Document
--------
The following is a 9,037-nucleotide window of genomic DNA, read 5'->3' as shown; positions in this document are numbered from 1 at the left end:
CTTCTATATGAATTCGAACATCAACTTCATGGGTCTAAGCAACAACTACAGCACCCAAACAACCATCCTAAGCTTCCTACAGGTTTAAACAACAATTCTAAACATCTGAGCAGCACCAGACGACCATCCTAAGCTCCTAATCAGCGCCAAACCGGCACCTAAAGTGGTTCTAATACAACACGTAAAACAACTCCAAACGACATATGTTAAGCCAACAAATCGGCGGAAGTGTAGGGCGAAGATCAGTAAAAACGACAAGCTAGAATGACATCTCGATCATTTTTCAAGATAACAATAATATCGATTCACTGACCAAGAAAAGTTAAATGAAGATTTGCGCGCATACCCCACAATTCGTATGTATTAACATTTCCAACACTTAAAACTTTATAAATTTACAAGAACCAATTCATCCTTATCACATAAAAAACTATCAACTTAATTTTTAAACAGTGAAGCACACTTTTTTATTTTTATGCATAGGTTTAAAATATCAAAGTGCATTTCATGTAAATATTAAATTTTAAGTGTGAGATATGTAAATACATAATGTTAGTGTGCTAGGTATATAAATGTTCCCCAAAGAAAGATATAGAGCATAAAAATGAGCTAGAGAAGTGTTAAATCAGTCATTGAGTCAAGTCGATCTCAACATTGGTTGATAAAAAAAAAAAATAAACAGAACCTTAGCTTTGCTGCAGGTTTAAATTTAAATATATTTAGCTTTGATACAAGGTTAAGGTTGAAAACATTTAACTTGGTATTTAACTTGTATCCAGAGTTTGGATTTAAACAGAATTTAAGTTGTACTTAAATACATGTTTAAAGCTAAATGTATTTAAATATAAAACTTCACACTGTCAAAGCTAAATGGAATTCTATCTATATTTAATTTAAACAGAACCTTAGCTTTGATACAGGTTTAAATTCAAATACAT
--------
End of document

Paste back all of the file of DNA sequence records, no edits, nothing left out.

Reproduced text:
The following is a 9,037-nucleotide window of genomic DNA, read 5'->3' as shown; positions in this document are numbered from 1 at the left end:
CTTCTATATGAATTCGAACATCAACTTCATGGGTCTAAGCAACAACTACAGCACCCAAACAACCATCCTAAGCTTCCTACAGGTTTAAACAACAATTCTAAACATCTGAGCAGCACCAGACGACCATCCTAAGCTCCTAATCAGCGCCAAACCGGCACCTAAAGTGGTTCTAATACAACACGTAAAACAACTCCAAACGACATATGTTAAGCCAACAAATCGGCGGAAGTGTAGGGCGAAGATCAGTAAAAACGACAAGCTAGAATGACATCTCGATCATTTTTCAAGATAACAATAATATCGATTCACTGACCAAGAAAAGTTAAATGAAGATTTGCGCGCATACCCCACAATTCGTATGTATTAACATTTCCAACACTTAAAACTTTATAAATTTACAAGAACCAATTCATCCTTATCACATAAAAAACTATCAACTTAATTTTTAAACAGTGAAGCACACTTTTTTATTTTTATGCATAGGTTTAAAATATCAAAGTGCATTTCATGTAAATATTAAATTTTAAGTGTGAGATATGTAAATACATAATGTTAGTGTGCTAGGTATATAAATGTTCCCCAAAGAAAGATATAGAGCATAAAAATGAGCTAGAGAAGTGTTAAATCAGTCATTGAGTCAAGTCGATCTCAACATTGGTTGATAAAAAAAAAAAATAAACAGAACCTTAGCTTTGCTGCAGGTTTAAATTTAAATATATTTAGCTTTGATACAAGGTTAAGGTTGAAAACATTTAACTTGGTATTTAACTTGTATCCAGAGTTTGGATTTAAACAGAATTTAAGTTGTACTTAAATACATGTTTAAAGCTAAATGTATTTAAATATAAAACTTCACACTGTCAAAGCTAAATGGAATTCTATCTATATTTAATTTAAACAGAACCTTAGCTTTGATACAGGTTTAAATTCAAATACAT